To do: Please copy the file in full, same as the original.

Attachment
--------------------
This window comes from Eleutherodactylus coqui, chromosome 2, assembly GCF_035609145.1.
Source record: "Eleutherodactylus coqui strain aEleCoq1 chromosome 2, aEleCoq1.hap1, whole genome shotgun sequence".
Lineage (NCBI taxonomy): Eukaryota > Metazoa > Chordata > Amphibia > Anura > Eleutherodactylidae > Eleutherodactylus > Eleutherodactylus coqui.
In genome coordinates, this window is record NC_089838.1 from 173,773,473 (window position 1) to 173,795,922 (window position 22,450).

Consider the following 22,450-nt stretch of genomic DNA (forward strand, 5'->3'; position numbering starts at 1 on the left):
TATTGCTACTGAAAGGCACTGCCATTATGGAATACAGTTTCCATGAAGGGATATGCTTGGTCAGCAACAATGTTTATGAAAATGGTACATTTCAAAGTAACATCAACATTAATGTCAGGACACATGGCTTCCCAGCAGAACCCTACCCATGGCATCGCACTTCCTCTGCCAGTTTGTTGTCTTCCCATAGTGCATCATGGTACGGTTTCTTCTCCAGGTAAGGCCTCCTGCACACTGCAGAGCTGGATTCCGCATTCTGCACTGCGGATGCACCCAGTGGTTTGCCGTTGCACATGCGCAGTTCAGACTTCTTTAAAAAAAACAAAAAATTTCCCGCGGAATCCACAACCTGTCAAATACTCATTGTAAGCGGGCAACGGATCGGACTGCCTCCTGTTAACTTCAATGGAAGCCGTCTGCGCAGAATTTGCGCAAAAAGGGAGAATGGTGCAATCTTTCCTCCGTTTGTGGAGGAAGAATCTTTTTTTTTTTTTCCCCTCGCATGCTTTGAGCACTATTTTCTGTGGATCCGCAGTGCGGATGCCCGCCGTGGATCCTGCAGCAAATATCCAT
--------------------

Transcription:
This window comes from Eleutherodactylus coqui, chromosome 2, assembly GCF_035609145.1.
Source record: "Eleutherodactylus coqui strain aEleCoq1 chromosome 2, aEleCoq1.hap1, whole genome shotgun sequence".
Lineage (NCBI taxonomy): Eukaryota > Metazoa > Chordata > Amphibia > Anura > Eleutherodactylidae > Eleutherodactylus > Eleutherodactylus coqui.
In genome coordinates, this window is record NC_089838.1 from 173,773,473 (window position 1) to 173,795,922 (window position 22,450).

Consider the following 22,450-nt stretch of genomic DNA (forward strand, 5'->3'; position numbering starts at 1 on the left):
TATTGCTACTGAAAGGCACTGCCATTATGGAATACAGTTTCCATGAAGGGATATGCTTGGTCAGCAACAATGTTTATGAAAATGGTACATTTCAAAGTAACATCAACATTAATGTCAGGACACATGGCTTCCCAGCAGAACCCTACCCATGGCATCGCACTTCCTCTGCCAGTTTGTTGTCTTCCCATAGTGCATCATGGTACGGTTTCTTCTCCAGGTAAGGCCTCCTGCACACTGCAGAGCTGGATTCCGCATTCTGCACTGCGGATGCACCCAGTGGTTTGCCGTTGCACATGCGCAGTTCAGACTTCTTTAAAAAAAACAAAAAATTTCCCGCGGAATCCACAACCTGTCAAATACTCATTGTAAGCGGGCAACGGATCGGACTGCCTCCTGTTAACTTCAATGGAAGCCGTCTGCGCAGAATTTGCGCAAAAAGGGAGAATGGTGCAATCTTTCCTCCGTTTGTGGAGGAAGAATCTTTTTTTTTTTTTCCCCTCGCATGCTTTGAGCACTATTTTCTGTGGATCCGCAGTGCGGATGCCCGCCGTGGATCCTGCAGCAAATATCCAT